Location: Seattle, Washington, United States

What you have here is an old guy. In education for 30 years, started teaching elementary, ended as library and media director of community college. I've enjoyed mountain climbing, sports car rallying, was pipe major of a bagpipe band, played guitar and sang during the folk revival, walking and hiking later in life. Now fairly sedentary. Enjoy reading, esp. mysteries and fantasy, but my reading is pretty eclectic. Enjoy movies, giving Netflix a workout.

Monday, July 12, 2004

I've been gone, for those of you who noticed. I've spent the past five days at my cabin near Mount Rainier with a group of friends. We've been doing this annually for over thirty years. In recent years the feeling from the guys (yes, it's a male chauvinist group)was that it should be twice a year, so this was the summer gathering. The cabin is close to the Nisqually River and I often walk down to see how the river bed has changed. It's one of those rivers, at least here near the source, the Nisqually Glacier on Mount Rainier, that looks like one that is often used in western movies, broad and sprawling and relatively shallow with several channels which the river chooses as it pleases.

This week I found a real puzzle. Along a stretch of fairly moist sand, elk tracks were easily seen. What was peculiar about these tracks was that there was a single line of them. The last time I saw an elk it had four legs and four hooves, two on each side. Here was this single line of hoof prints and there should have been a second set parallel to the first. Nothing but smooth sand. A real enigma. To make up for this, one early afternoon we saw three young deer, two does and a young buck, with single spikes. Obviously these three are siblings, I thought. And it won't be long before the buck goes off alone. But then I remembered that a doe usually bears one or two fawns. I don't think three. So how did these three get together?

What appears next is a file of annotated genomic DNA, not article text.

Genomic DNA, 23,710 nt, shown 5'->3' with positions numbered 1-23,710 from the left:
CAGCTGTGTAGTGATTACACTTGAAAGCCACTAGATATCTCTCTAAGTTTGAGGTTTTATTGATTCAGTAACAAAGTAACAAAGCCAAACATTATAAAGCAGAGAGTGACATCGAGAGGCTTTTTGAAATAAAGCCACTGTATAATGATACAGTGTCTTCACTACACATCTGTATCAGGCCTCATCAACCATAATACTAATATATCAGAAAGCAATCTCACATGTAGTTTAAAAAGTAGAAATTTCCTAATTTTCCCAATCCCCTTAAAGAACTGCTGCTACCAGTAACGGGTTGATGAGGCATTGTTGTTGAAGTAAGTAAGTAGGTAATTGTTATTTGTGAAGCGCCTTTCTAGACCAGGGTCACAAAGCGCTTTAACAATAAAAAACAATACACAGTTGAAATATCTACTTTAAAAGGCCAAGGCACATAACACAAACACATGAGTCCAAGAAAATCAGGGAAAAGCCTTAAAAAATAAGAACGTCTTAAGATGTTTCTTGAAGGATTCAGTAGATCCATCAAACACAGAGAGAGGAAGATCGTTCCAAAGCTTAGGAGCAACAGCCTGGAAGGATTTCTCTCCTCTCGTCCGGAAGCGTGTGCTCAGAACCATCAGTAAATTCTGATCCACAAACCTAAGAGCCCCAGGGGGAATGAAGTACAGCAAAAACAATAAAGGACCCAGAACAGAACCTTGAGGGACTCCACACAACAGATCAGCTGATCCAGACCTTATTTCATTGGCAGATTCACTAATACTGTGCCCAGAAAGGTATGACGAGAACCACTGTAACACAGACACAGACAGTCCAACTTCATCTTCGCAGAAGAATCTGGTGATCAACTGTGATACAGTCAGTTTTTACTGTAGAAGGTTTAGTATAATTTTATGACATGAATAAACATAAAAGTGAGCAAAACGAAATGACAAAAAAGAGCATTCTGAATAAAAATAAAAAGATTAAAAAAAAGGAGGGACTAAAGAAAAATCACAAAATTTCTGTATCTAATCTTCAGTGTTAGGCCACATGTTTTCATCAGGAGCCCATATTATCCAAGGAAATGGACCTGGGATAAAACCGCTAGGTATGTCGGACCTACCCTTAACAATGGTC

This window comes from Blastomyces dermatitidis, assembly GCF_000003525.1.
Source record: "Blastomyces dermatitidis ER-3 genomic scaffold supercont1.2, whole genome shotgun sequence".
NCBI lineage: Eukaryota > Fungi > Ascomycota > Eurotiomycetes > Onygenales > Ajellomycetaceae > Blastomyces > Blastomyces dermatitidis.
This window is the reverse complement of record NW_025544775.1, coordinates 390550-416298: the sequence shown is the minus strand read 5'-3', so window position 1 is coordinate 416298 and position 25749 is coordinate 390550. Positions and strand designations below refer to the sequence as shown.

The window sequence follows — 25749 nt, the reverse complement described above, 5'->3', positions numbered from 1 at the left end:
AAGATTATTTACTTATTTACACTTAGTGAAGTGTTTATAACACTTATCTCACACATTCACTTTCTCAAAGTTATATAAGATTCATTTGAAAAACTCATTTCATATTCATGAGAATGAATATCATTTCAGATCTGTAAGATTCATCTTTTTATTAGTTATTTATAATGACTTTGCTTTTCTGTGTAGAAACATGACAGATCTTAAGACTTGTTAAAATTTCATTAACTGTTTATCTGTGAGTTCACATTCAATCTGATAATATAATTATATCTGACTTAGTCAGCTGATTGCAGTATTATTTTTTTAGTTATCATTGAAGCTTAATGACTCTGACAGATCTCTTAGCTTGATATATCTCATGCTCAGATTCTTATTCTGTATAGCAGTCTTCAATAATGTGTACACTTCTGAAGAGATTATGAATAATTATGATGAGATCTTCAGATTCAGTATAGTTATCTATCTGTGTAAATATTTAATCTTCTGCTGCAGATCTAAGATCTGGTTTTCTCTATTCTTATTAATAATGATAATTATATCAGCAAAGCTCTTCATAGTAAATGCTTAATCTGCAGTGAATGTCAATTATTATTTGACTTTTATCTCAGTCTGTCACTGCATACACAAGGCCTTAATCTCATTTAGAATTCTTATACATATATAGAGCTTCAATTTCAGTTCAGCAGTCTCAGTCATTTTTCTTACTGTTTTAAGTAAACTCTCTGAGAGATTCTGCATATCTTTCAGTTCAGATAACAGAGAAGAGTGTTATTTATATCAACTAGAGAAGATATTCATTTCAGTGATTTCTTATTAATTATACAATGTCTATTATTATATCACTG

Wildflowers abound along the road nearby, white field daisies with their golden centers, tall stalks of foxglove and wild sweet peas. I found a low plant with red lacey leaves which my friend, Dan, thinks is stinky geranium. I picked a leaf to dry between the pages of a book. I'm curious to know whether it will hold the red color. And then I found a mutant fern. Well, not quite. It didn't glow in the dark. Nor attack. But it was almost white, having very little chlorophyll. Well, I guess that's enough of a nature tour for one day.


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